A single, just-discovered point mutation is showing the waytoward rescuing many important crop plants from a variety offungal pests. When the tomato leaf-mold fungus, Cladosporiumfulvum, attacks the leaves of Lycopersicon esculentum, itsavirulence gene turns virulent by swapping one amino acidsequence for another.

This week's issue of Nature reports the discovery in a papertitled "Host resistance to a fungal tomato pathogen lost by asingle base-pair change in an avirulence gene." Its principaldiscoverer is Matthieu Joosten, a Dutch post-doctoral plantpathologist in the phytopathology department of WageningenAgricultural University in the Netherlands.

Joosten determined that the point mutation exchanged acysteine TGT codon for a TAT, encoding tyrosine. This DNA baseswap transforms the C. fulvum's harmless avirulence gene intoan aggressive sequence.

Plant pathologist Verna Higgins, who chairs the botanydepartment at the University of Toronto, told BioWorld thatJoosten's finding "is the first situation with a fungal diseasewhere we really understand the genetic change that took placein the fungus, allowing it to be able to attack a resistant plant."Higgins, whose own research explores the still-unknown natureof plant resistance genes, has maintained close contact with thehead of Joosten's laboratory and the principal author of theNature paper, Pierre De Wit.

Now that De Wit and his colleagues have cloned the fungalgene, Higgins said, "if someone were able to clone the plant'sresistance gene, De Wit proposes linking both sequences in theplant PP any plant, not just tomato PP and make it resistant to alot of different fungal diseases."

In a telephone interview Joosten explained to BioWorld thatwhen the non-mutated avirulence gene encounters the plant'sresistance genes on the tomato leaf surface, the leaf cell'sreceptors bind the benign fungal gene in a "gene-for-gene"interaction. "We hope that we can explain the molecular basisof the gene-for-gene interaction," he said. "We think it's auniversal phenomenon in nature because it's also there ininteractions with viruses and bacteria."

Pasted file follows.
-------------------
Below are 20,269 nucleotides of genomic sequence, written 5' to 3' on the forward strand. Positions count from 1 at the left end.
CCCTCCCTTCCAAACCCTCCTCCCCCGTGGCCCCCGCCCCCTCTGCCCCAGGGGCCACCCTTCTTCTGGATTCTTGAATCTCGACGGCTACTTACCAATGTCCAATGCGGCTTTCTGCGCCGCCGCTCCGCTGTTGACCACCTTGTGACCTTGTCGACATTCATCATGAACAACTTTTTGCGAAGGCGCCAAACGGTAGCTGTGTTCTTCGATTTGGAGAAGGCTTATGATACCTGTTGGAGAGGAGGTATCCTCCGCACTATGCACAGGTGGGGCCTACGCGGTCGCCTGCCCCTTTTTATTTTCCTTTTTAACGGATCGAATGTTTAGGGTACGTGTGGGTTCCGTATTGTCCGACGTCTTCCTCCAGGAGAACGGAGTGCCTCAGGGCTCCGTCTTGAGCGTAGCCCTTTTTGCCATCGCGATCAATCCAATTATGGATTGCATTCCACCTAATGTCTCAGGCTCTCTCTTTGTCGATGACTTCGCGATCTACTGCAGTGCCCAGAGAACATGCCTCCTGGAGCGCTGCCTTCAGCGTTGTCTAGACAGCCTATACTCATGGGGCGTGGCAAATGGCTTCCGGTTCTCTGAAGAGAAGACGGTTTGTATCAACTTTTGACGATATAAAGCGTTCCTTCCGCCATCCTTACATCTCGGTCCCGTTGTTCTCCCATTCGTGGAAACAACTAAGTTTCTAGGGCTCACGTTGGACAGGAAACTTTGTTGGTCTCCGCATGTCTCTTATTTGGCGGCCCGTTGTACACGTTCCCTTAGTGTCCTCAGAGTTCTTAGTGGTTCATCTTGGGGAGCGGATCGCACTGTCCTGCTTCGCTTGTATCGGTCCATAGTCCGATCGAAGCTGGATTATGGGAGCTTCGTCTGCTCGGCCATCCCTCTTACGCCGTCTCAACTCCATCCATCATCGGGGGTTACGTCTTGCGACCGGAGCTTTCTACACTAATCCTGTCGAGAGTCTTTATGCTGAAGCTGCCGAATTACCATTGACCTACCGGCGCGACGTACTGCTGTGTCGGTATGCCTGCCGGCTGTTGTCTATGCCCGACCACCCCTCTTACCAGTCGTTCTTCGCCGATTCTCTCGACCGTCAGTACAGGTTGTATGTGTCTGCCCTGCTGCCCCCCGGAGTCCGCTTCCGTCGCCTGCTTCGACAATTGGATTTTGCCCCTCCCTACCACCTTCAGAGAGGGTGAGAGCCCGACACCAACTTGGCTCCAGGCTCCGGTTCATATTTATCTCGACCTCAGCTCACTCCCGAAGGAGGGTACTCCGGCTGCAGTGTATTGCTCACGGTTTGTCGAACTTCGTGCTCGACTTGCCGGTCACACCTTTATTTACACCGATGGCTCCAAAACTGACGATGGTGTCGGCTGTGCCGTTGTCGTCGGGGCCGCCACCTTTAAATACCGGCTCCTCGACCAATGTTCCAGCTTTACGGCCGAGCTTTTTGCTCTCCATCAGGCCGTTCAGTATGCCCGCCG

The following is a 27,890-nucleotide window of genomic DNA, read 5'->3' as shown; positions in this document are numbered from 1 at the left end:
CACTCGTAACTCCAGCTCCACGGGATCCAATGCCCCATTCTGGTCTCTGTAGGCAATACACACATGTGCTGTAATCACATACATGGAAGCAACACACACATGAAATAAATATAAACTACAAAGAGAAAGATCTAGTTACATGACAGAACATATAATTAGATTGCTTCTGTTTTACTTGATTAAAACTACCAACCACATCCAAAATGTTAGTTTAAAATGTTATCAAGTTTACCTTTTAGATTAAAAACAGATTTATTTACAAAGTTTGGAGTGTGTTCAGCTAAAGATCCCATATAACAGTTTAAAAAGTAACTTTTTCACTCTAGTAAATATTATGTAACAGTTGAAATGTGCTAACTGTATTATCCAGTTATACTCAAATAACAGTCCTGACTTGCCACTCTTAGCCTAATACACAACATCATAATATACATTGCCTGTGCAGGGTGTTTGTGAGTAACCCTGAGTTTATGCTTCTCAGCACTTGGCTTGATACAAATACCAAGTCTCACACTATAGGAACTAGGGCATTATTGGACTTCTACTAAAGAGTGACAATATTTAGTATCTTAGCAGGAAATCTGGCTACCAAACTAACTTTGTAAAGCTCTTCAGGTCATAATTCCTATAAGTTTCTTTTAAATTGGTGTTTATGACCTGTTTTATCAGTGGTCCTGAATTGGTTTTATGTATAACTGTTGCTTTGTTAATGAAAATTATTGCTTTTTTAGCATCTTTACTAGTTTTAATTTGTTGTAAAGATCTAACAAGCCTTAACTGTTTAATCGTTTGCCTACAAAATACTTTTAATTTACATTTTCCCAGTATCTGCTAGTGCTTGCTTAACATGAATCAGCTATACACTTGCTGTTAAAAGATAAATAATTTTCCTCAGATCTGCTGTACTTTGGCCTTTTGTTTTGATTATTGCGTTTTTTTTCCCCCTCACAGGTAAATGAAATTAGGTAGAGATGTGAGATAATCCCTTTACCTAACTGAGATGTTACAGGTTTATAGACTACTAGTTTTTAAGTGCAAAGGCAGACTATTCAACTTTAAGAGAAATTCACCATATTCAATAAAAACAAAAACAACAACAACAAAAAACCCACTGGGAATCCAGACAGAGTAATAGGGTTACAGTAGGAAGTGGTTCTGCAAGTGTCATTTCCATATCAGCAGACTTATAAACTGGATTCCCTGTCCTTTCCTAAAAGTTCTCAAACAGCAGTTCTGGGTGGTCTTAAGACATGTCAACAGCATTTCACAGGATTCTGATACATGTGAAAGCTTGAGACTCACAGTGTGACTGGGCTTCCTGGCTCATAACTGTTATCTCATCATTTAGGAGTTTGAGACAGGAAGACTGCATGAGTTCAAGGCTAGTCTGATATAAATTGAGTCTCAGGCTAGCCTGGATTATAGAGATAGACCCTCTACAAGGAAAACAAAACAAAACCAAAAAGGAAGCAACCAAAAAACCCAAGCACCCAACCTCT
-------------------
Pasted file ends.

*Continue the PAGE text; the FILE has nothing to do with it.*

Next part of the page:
Research at Joosten's lab is aimed at elucidating thisrelationship not so much to save greenhouse tomatoes fromfungal attack (which is kept in check by plant breeding orfungicides), but to use the insight gained for moreconsequential crops.

"An enormously important disease is late blight on potatocaused by the fungus Phytophthora infestans," Joosten said."Maybe the results we hope to obtain from this model tomatosystem could be extrapolated to those."

Higgins recalled that in the 1920s and '30s plant growerswould cross-breed tomatoes carrying a resistance gene to C.fulvum, which lives exclusively on P. esculatum. ""The resistantplant wouldn't get the disease for a couple of years," sherecalled. "Then, whammo, the fungus had overcome the geneand the tomato would get infected again," she said.

"The significance of Joosten's work is that he's now shown thetype of change required in the fungus PP one amino acid PP tosuddenly be able to attack that tomato again," Higgins added.

When the fungal avirulence gene is functional, its encodedproduct somehow signals the plant to turn on its defenseresponse gene, she explained. In that response, the tomatostarts to synthesize chemicals toxic to the fungus and enzymesthat break down its cell walls. It also thickens its own leaf cells,presumably to prevent nutrients from leaking out to feed thefungus. Finally, the menaced plant allows some of its leaf cellsto commit suicide to save the rest.

But when mutated, the now-virulent fungal gene fails totelegraph its attack to the plant. Its minimal point mutationteaches it to sneak in unnoticed, and phyto-havoc ensues in thegreenhouse.

Joosten's lab also found a complete deletion of the avirulencegene. "The product that gene expresses as a signal to the plantis no longer expressed," he said, "so the fungus is able to infect."

Higgins predicted that "in the not-too-distant future, probablyby manipulating avirulent and resistance genes in fungus andplant, respectively, we should be able to take what we knowand make a number of plant species resistant to a number ofdifferent diseases of economic importance."

-- David N. Leff Science Editor

(c) 1997 American Health Consultants. All rights reserved.